Shereen Habib was born in 1952 in a house at the top of Bo-Kaap, Cape Town’s “Malay Quarter”. The predominantly Muslim neighbourhood’s population is mostly descended from convicts, political exiles and slaves from the former Dutch East Indies.
Shereen’s family has lived in Bo-Kaap for almost a century. During apartheid’s darkest days when most non-white people were banished to designated neighbourhoods and townships on the outskirts of the city, including Shereen and her husband, her parents remained in the house on the hill.
She returned to Bo-Kaap after a decade with her husband in a formerly “coloured” area. It was home, she says. “After so much anger and so much death and so much shooting down, with my children witnessing it all, we were traumatised. I wanted to get back to where I knew best – where there was love and laughter – and so I came back here. And that’s when I knew that this is where I wanted to start telling my story.”
And that’s exactly what she’s been doing for the last two decades. Shereen invites people to see the neighbourhood where she grew up, through her eyes, either by joining one of her guided tours, or exploring at their own pace with VoiceMap’s Bo-Kaap walking tour. Claire van den Heever visited Shereen in her home to ask her a few questions.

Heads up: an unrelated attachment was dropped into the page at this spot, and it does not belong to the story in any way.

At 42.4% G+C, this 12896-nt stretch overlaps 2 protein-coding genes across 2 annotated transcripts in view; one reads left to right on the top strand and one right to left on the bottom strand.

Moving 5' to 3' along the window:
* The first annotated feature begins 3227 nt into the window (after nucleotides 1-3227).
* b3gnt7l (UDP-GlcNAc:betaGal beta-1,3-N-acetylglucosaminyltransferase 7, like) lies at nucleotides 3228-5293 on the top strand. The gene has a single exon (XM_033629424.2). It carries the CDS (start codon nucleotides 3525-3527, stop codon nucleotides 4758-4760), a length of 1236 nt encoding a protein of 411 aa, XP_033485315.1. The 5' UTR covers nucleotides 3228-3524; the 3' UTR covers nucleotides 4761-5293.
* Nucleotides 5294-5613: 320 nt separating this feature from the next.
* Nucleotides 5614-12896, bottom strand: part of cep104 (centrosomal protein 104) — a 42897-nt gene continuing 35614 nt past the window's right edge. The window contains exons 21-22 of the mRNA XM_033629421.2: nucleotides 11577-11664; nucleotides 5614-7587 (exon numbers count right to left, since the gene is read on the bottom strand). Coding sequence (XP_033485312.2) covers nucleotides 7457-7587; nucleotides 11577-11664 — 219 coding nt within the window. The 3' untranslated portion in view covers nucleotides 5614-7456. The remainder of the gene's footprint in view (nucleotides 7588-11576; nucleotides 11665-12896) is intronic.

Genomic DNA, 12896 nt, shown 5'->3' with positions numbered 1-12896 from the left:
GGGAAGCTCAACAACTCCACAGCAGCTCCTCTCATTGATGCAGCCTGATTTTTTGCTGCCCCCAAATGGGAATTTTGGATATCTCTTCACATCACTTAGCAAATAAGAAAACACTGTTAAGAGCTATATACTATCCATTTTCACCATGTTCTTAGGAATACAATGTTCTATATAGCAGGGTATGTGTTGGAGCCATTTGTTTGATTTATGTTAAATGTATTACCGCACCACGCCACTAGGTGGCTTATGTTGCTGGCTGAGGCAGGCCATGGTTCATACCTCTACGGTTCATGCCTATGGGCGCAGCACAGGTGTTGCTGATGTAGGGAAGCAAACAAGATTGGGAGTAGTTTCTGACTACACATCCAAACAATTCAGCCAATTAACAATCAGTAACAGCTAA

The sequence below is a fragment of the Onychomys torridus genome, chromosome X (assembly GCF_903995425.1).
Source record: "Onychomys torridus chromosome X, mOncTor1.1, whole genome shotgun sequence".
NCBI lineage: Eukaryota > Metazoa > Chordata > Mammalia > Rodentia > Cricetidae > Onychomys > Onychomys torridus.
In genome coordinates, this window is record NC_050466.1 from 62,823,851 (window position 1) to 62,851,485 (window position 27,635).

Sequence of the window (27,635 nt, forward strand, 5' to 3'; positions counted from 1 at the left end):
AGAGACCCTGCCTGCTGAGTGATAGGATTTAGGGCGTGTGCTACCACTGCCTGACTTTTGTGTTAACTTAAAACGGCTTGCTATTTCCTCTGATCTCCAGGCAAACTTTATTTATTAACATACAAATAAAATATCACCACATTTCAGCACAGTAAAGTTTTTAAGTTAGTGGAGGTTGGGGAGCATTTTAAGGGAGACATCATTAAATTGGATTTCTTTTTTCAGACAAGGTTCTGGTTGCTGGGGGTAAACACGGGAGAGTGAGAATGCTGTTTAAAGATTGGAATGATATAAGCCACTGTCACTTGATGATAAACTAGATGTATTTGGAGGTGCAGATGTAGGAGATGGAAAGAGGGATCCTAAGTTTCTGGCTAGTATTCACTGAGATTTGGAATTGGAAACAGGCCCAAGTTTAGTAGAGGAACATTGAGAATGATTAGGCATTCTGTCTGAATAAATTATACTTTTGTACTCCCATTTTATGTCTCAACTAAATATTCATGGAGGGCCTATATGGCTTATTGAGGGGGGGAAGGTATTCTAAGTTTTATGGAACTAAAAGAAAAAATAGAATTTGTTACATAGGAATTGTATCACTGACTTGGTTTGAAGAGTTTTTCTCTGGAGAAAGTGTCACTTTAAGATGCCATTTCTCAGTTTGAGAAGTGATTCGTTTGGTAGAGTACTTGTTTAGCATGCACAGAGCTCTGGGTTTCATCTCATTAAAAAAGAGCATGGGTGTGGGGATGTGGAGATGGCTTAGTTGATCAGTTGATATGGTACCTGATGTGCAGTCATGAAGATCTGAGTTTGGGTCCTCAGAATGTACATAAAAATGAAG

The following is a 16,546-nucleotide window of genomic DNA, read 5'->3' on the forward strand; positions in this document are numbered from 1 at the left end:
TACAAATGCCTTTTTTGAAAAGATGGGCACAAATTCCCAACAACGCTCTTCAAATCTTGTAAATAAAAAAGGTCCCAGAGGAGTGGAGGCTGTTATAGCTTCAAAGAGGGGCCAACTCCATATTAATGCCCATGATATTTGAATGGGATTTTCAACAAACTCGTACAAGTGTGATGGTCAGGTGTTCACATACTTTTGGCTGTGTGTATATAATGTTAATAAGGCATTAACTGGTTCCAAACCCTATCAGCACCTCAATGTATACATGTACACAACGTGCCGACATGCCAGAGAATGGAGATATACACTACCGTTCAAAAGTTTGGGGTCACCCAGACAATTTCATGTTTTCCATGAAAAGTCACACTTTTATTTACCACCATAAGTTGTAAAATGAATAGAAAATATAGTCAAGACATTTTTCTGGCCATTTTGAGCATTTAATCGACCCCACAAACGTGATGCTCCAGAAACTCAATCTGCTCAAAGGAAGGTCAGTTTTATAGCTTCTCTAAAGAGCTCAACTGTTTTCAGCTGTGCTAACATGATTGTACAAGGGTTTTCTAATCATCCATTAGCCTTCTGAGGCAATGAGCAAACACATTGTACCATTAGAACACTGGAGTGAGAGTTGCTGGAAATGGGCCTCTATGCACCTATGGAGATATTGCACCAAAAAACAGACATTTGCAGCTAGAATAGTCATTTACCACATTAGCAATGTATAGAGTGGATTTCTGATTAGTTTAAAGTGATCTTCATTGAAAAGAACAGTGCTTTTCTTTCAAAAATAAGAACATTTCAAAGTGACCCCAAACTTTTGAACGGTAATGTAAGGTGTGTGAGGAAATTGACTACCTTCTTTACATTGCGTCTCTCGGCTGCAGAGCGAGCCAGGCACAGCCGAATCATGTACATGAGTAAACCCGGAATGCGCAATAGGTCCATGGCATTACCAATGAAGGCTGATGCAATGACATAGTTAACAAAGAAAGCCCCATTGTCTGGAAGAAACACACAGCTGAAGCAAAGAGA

Claire: Tell me a bit about yourself
Shereen: My name is Shereen Misbah Habib – my surname is Habib, my husband’s surname is Misbah. I was born in Bo-Kaap in 1952: the tricentenary or bicentenary of Jan van Riebeeck. I always remember – well, my mother, she always reminds me – that we got special treatment. We got fruit and flowers in hospital when I was born.
I finished college and I didn’t study to be a tour guide, I studied something else: I was going to be a teacher. So, I ended up doing many other things and in the meanwhile, I was exiled from here. I married a French Huguenot and my first daughter is from him. I couldn’t live here because he was white and I was black, so we left and went to the Seychelles. But I couldn’t keep up with the flying back and forth, and after two years I fell pregnant and I came back here to stay. Then my husband left and went to the States and I couldn’t live there, so we parted and I came home and stayed, and gave birth here.
I got married again to my first boyfriend and had one daughter and three sons. My husband died in 2002. We were in the United Democratic Front – we were sort of the student body of the ANC. Those people who had detention without trial were living with us in the Cape Flats – that’s where I lived with my husband, surrounded by his family.
In 1990 we came to Town, and in 1995 we moved into this house. But in the meantime, in 1993, I went back to study and I decided to become a tour guide to tell my story about how my life went.
Claire: Tell me more about how you became a tour guide
Shereen: In 1991, I was in the right place at the right time. When I met Mr Mandela for the second time at INDABA [a major tourism marketing event], he didn’t like that me and my husband were in the back of the room. He said “No, we must be in the front.” He said “No – apartheid is finished!”